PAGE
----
Confidence is a necessary trait that most successful people possess.

However, it’s a tricky one because it requires a delicate balance between confidence and humility. Too little confidence and you lose credibility with others, while too much confidence can cost you others’ support and, ultimately, their respect.

Whether you’re a manager, a salesperson, or just want to be the best team member possible, the right amount of confidence can make all the difference. While it may seem that some are born self-assured, it’s more likely that they have worked on it over time. And, like any other skill, it’s something that you can build, too.

We put together 7 tips to help you build your self-confidence as a team member:

1. Stand proud.

Many people tout the benefits of practicing positive body language to give yourself an immediate boost in self-confidence.

In her TEDTalk “Your Body Language May Shape Who You Are,” social psychologist Amy Cuddy suggests that the way you stand, sit, place your hands or hold yourself to appear bigger or smaller can tell others a lot about how confident you feel.

When you need a small boost in confidence, she suggests striking a pose that makes you feel powerful. One such pose, dubbed “Wonder Woman,” will have you standing up straight with your feet slightly apart and your hands on your hips. Try it for two minutes and see if you feel ready to take on the enemy (of doubt).

In the long term, you can begin to feel and appear more confident by practicing standing up straight and building better posture. Reduce the appearance of insecurities by eliminating fidgeting and maintaining open body language and good eye contact. People will respond differently to you, and, overall, this can help you feel more confident.

A recent podcast from the Communication Guys entitled, “To Feel More Confident, Act More Confident” offers several more tips to help you do just that.

2. Develop a growth mindset.

What you think about your business and your role in it makes a difference in your ability to be successful.

People who adopt a growth mindset are more likely to be creative when it comes to solving problems, because they believe strongly that they can overcome a challenge.

Alternatively, those with a fixed mindset are more likely to engage in self-doubt and believe that failure is inevitable. This can lead to inaction and result in failure as a self-fulfilling prophecy.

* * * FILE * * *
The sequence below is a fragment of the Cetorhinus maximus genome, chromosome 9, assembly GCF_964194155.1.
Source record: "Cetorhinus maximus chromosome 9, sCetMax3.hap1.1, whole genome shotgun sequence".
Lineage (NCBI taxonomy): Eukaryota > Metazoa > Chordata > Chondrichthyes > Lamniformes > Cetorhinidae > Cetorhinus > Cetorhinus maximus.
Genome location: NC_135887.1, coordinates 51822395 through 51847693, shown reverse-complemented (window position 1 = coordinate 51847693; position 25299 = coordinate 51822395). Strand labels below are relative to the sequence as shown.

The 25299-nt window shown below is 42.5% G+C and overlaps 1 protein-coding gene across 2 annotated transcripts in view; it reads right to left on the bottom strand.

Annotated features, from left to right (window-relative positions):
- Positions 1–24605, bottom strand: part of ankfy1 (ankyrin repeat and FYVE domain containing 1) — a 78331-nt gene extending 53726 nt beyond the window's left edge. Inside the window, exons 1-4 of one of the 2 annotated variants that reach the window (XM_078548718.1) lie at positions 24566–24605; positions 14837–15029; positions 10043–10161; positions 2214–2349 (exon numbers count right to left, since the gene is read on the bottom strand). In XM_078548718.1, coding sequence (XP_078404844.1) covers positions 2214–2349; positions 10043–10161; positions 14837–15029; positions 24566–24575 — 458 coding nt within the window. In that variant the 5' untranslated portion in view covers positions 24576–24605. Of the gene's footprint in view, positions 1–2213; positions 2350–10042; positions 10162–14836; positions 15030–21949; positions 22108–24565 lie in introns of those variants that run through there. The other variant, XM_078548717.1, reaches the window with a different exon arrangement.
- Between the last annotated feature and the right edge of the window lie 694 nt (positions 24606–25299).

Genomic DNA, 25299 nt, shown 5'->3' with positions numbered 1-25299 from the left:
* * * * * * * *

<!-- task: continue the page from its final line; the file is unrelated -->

Examples of fixed-mindedness include thoughts such as, “every time I try to make a decision, it’s wrong” or “it never works when I try to cold call someone” or “no one ever listens to me when I conduct a training/meeting.”

If you find yourself having thoughts like this, the first step is to conduct a reality check. Is it true that it never works when you call someone? Probably not. Is it true that your decisions are always wrong? Unlikely.

Once you identify the inaccuracy of your thoughts, reflect on a time when you were successful. What were you thinking? Feeling? Saying? What was different about that experience that you can recreate to make yourself successful now?

Instead of focusing on what’s going wrong, remember when you’ve been successful and focus on those thoughts and behaviors to achieve your desired outcome.

3. Keep learning.

Part of a growth mindset includes a willingness to learn.

Make continuous growth a priority and focus on breaking down tasks, projects and learning new skills into smaller, bite sized pieces. This will prevent you from becoming overwhelmed and help you build confidence (and momentum) as you grow.

There are virtually endless opportunities for learning more about your role, a key skill or anything else you’re interested in through books, articles and podcasts. There are also people all around you that you can learn from, so consider asking someone to mentor you, ask to job shadow or simply get feedback and input from others. Doing so not only helps you gain confidence through knowledge, but also through the strengthening of trust and relationships among teams.

4. Watch your language.